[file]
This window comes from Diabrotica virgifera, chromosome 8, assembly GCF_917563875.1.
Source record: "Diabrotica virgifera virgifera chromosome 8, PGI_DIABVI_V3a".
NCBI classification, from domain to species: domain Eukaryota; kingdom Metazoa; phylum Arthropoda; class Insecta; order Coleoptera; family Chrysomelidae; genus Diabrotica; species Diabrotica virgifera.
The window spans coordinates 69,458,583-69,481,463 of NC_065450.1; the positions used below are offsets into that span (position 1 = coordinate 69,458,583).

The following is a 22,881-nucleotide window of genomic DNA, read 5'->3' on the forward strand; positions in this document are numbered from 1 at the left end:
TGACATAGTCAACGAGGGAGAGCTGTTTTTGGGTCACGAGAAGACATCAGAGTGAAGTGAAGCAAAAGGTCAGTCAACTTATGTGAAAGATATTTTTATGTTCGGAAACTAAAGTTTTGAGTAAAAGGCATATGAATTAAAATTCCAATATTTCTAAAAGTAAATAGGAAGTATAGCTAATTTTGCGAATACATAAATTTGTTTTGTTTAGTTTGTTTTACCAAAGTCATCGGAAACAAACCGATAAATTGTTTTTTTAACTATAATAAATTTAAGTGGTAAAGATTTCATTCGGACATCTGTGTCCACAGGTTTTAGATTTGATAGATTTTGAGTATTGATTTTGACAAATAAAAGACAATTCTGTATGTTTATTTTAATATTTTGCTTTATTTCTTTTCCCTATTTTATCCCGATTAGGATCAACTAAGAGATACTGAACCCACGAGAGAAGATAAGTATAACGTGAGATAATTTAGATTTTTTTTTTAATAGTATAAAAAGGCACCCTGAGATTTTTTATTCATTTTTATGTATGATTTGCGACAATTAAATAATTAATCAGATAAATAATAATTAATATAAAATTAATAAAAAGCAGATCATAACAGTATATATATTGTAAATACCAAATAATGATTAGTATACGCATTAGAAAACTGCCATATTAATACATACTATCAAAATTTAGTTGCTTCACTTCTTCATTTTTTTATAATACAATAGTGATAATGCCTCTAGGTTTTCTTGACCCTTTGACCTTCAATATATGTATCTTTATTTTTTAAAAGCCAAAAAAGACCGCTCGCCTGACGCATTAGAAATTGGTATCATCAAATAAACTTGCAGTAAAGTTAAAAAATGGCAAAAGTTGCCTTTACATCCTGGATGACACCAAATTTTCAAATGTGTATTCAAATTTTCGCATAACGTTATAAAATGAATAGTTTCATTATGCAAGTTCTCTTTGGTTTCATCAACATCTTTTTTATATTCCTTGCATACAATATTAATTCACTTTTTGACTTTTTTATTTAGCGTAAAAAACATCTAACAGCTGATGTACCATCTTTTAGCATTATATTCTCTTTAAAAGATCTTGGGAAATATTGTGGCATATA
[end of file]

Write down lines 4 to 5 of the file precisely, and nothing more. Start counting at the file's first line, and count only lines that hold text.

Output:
The window spans coordinates 69,458,583-69,481,463 of NC_065450.1; the positions used below are offsets into that span (position 1 = coordinate 69,458,583).

The following is a 22,881-nucleotide window of genomic DNA, read 5'->3' on the forward strand; positions in this document are numbered from 1 at the left end: